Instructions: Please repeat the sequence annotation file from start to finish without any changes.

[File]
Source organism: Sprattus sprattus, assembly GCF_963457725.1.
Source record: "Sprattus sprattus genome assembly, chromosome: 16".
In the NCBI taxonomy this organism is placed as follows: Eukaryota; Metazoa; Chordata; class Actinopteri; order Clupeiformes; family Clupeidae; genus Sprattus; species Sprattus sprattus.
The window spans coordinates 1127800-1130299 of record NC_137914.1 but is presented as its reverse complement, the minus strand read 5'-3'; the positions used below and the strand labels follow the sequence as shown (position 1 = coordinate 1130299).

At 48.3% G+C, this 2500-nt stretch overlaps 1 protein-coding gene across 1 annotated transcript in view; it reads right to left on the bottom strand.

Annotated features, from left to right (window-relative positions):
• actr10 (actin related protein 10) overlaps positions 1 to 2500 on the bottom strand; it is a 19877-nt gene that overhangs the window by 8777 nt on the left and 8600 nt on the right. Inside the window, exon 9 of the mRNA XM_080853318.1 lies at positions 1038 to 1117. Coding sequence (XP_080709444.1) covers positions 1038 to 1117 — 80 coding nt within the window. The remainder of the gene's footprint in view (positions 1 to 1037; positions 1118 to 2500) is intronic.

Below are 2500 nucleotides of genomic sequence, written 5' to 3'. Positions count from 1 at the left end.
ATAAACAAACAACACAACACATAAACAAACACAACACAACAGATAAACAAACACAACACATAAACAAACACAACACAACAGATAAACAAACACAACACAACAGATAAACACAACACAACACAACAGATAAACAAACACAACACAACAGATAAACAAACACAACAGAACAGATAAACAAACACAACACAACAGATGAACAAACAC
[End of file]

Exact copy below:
Source organism: Sprattus sprattus, assembly GCF_963457725.1.
Source record: "Sprattus sprattus genome assembly, chromosome: 16".
In the NCBI taxonomy this organism is placed as follows: Eukaryota; Metazoa; Chordata; class Actinopteri; order Clupeiformes; family Clupeidae; genus Sprattus; species Sprattus sprattus.
The window spans coordinates 1127800-1130299 of record NC_137914.1 but is presented as its reverse complement, the minus strand read 5'-3'; the positions used below and the strand labels follow the sequence as shown (position 1 = coordinate 1130299).

At 48.3% G+C, this 2500-nt stretch overlaps 1 protein-coding gene across 1 annotated transcript in view; it reads right to left on the bottom strand.

Annotated features, from left to right (window-relative positions):
• actr10 (actin related protein 10) overlaps positions 1 to 2500 on the bottom strand; it is a 19877-nt gene that overhangs the window by 8777 nt on the left and 8600 nt on the right. Inside the window, exon 9 of the mRNA XM_080853318.1 lies at positions 1038 to 1117. Coding sequence (XP_080709444.1) covers positions 1038 to 1117 — 80 coding nt within the window. The remainder of the gene's footprint in view (positions 1 to 1037; positions 1118 to 2500) is intronic.

Below are 2500 nucleotides of genomic sequence, written 5' to 3'. Positions count from 1 at the left end.
ATAAACAAACAACACAACACATAAACAAACACAACACAACAGATAAACAAACACAACACATAAACAAACACAACACAACAGATAAACAAACACAACACAACAGATAAACACAACACAACACAACAGATAAACAAACACAACACAACAGATAAACAAACACAACAGAACAGATAAACAAACACAACACAACAGATGAACAAACAC